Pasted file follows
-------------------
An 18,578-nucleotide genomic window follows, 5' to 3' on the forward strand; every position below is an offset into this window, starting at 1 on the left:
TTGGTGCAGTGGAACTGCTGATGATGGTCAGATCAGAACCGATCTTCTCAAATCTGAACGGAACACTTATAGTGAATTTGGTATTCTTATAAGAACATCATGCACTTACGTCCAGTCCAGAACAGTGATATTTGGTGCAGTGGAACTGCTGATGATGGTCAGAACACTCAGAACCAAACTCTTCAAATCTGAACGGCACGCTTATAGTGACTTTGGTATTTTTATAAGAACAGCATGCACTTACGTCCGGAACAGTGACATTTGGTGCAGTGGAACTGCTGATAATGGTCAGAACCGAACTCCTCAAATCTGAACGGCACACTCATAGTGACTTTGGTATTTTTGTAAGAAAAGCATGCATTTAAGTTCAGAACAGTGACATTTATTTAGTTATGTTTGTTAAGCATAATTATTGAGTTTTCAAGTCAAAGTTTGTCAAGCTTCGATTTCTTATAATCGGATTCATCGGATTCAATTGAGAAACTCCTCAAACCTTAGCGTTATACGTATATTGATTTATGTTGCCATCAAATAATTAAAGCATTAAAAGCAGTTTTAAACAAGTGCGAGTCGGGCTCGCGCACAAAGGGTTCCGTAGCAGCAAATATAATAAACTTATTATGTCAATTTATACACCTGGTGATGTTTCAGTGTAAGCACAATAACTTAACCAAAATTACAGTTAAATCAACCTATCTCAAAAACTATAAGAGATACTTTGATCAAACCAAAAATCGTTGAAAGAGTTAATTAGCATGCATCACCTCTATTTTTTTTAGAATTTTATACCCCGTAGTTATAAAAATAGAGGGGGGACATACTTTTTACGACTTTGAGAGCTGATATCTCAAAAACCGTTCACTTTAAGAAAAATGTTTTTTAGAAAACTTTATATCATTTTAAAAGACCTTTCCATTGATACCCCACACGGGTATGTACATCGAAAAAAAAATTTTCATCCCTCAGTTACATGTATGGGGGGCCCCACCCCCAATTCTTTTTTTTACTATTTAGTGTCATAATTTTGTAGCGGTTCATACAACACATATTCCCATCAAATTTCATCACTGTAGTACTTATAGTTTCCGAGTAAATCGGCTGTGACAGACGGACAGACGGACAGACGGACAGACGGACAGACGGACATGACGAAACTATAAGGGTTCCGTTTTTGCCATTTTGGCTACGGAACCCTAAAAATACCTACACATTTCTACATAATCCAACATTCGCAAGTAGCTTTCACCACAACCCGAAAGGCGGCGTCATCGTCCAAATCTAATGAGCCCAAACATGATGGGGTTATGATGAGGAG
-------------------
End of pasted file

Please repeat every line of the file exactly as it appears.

An 18,578-nucleotide genomic window follows, 5' to 3' on the forward strand; every position below is an offset into this window, starting at 1 on the left:
TTGGTGCAGTGGAACTGCTGATGATGGTCAGATCAGAACCGATCTTCTCAAATCTGAACGGAACACTTATAGTGAATTTGGTATTCTTATAAGAACATCATGCACTTACGTCCAGTCCAGAACAGTGATATTTGGTGCAGTGGAACTGCTGATGATGGTCAGAACACTCAGAACCAAACTCTTCAAATCTGAACGGCACGCTTATAGTGACTTTGGTATTTTTATAAGAACAGCATGCACTTACGTCCGGAACAGTGACATTTGGTGCAGTGGAACTGCTGATAATGGTCAGAACCGAACTCCTCAAATCTGAACGGCACACTCATAGTGACTTTGGTATTTTTGTAAGAAAAGCATGCATTTAAGTTCAGAACAGTGACATTTATTTAGTTATGTTTGTTAAGCATAATTATTGAGTTTTCAAGTCAAAGTTTGTCAAGCTTCGATTTCTTATAATCGGATTCATCGGATTCAATTGAGAAACTCCTCAAACCTTAGCGTTATACGTATATTGATTTATGTTGCCATCAAATAATTAAAGCATTAAAAGCAGTTTTAAACAAGTGCGAGTCGGGCTCGCGCACAAAGGGTTCCGTAGCAGCAAATATAATAAACTTATTATGTCAATTTATACACCTGGTGATGTTTCAGTGTAAGCACAATAACTTAACCAAAATTACAGTTAAATCAACCTATCTCAAAAACTATAAGAGATACTTTGATCAAACCAAAAATCGTTGAAAGAGTTAATTAGCATGCATCACCTCTATTTTTTTTAGAATTTTATACCCCGTAGTTATAAAAATAGAGGGGGGACATACTTTTTACGACTTTGAGAGCTGATATCTCAAAAACCGTTCACTTTAAGAAAAATGTTTTTTAGAAAACTTTATATCATTTTAAAAGACCTTTCCATTGATACCCCACACGGGTATGTACATCGAAAAAAAAATTTTCATCCCTCAGTTACATGTATGGGGGGCCCCACCCCCAATTCTTTTTTTTACTATTTAGTGTCATAATTTTGTAGCGGTTCATACAACACATATTCCCATCAAATTTCATCACTGTAGTACTTATAGTTTCCGAGTAAATCGGCTGTGACAGACGGACAGACGGACAGACGGACAGACGGACAGACGGACATGACGAAACTATAAGGGTTCCGTTTTTGCCATTTTGGCTACGGAACCCTAAAAATACCTACACATTTCTACATAATCCAACATTCGCAAGTAGCTTTCACCACAACCCGAAAGGCGGCGTCATCGTCCAAATCTAATGAGCCCAAACATGATGGGGTTATGATGAGGAG